25 Years Later: The legacy of the Loma Prieta quake at Stanford
When the Loma Prieta earthquake shook campus 25 years ago it damaged campus structures and forced students and classes to relocate. Once they'd cleared the rubble, faculty and students took up the challenge of devising better methods for understanding the physics of earthquakes, and designing buildings that could withstand the powerful forces.
At the close of a busy workday in the fall of 1989, a fault line buried miles beneath the quiet heart of a redwood forest near Santa Cruz ruptured, generating devastating seismic waves that sped across the Bay Area. The 6.9 magnitude Loma Prieta earthquake, which occurred 25 years ago on Oct. 17, ended decades of seismic tranquility in the region and was a wakeup call to the region to prepare for even more devastating shocks in the future.
The quake disrupted a World Series Game, collapsed a double-deck freeway in Oakland and tumbled an upper section of the Bay Bridge. Ultimately the quake killed more than 60 people and caused more than $5 billion in damages. At Stanford, more than 200 campus structures were damaged, some beyond repair. Building restoration took more than a decade to complete and cost nearly $160 million. While there were no deaths or serious injuries on campus, there were close calls. Concrete falling from the Old Chemistry Building, for example, crushed a Ford Granada just seconds after its driver, a chemistry graduate student, left the car.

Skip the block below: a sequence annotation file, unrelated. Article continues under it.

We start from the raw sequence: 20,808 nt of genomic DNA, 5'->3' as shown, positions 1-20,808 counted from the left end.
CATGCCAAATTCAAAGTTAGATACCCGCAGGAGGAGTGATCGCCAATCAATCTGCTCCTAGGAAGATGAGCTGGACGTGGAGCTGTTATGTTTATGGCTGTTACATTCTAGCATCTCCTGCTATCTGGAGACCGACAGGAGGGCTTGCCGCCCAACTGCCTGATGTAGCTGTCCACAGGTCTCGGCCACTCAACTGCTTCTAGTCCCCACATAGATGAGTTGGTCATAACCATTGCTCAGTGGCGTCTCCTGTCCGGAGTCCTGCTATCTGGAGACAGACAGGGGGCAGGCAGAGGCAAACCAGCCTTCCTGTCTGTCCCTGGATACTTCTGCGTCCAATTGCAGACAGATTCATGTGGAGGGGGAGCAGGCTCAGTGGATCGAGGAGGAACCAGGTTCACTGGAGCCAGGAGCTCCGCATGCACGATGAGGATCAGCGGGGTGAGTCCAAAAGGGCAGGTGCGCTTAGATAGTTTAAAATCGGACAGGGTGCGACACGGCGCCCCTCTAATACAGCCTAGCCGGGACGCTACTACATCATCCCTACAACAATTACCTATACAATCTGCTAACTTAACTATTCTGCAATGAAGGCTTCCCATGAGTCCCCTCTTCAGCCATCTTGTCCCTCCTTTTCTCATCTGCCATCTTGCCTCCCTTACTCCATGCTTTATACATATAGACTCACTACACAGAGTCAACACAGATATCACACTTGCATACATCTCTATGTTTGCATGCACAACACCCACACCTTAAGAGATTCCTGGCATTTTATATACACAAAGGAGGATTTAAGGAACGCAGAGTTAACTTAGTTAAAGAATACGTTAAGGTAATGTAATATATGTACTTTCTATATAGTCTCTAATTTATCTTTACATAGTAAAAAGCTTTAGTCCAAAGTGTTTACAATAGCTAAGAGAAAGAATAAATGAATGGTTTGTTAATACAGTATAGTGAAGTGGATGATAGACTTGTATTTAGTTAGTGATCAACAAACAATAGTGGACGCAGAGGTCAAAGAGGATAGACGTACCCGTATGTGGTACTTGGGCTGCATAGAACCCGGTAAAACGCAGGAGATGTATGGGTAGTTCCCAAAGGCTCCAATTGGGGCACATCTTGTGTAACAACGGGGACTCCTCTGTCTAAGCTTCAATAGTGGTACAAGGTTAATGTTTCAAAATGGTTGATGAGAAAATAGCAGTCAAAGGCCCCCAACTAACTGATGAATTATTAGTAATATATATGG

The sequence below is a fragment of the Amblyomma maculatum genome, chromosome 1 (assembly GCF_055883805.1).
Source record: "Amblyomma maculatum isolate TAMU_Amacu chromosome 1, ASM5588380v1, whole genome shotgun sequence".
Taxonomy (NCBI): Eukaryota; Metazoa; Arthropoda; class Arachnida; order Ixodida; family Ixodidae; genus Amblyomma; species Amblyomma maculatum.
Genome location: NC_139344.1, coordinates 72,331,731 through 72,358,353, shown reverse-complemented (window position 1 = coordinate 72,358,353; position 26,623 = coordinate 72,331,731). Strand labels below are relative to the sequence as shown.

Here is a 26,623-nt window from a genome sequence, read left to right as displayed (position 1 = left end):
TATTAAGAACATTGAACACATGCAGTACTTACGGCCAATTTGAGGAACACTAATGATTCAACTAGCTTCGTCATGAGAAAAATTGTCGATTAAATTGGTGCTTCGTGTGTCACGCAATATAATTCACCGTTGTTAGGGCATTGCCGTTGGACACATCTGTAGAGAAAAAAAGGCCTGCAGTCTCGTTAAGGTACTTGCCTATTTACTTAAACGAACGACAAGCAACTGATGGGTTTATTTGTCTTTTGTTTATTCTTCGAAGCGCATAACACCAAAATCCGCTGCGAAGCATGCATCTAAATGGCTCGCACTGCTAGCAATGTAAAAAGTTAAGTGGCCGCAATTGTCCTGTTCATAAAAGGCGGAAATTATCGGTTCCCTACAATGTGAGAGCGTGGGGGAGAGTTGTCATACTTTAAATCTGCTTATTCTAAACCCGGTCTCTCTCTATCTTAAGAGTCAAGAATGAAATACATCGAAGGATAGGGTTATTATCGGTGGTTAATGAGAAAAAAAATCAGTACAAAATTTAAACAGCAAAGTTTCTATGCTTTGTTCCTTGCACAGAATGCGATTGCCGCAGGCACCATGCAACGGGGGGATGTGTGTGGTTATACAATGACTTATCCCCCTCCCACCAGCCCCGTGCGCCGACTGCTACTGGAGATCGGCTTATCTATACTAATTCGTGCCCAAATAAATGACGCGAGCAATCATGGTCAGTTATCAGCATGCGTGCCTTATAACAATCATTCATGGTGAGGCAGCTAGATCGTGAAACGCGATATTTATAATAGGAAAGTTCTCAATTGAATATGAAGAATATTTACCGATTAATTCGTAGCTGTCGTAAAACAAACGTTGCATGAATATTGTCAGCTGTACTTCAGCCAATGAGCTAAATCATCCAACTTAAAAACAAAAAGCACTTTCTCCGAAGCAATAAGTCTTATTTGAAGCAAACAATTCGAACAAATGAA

The 1989 temblor provoked an artistic response on campus that took the form of a 320-foot-long sculpture constructed from stones gathered from university buildings destroyed by the quake. It also spurred a new wave of earthquake research, some of it conducted by geophysicists in the university's School of Earth Sciences, which has led to fresh insights about earthquakes and their aftershocks, as well as more accurate methods for pinpointing their epicenters.
From the Stanford Report archive: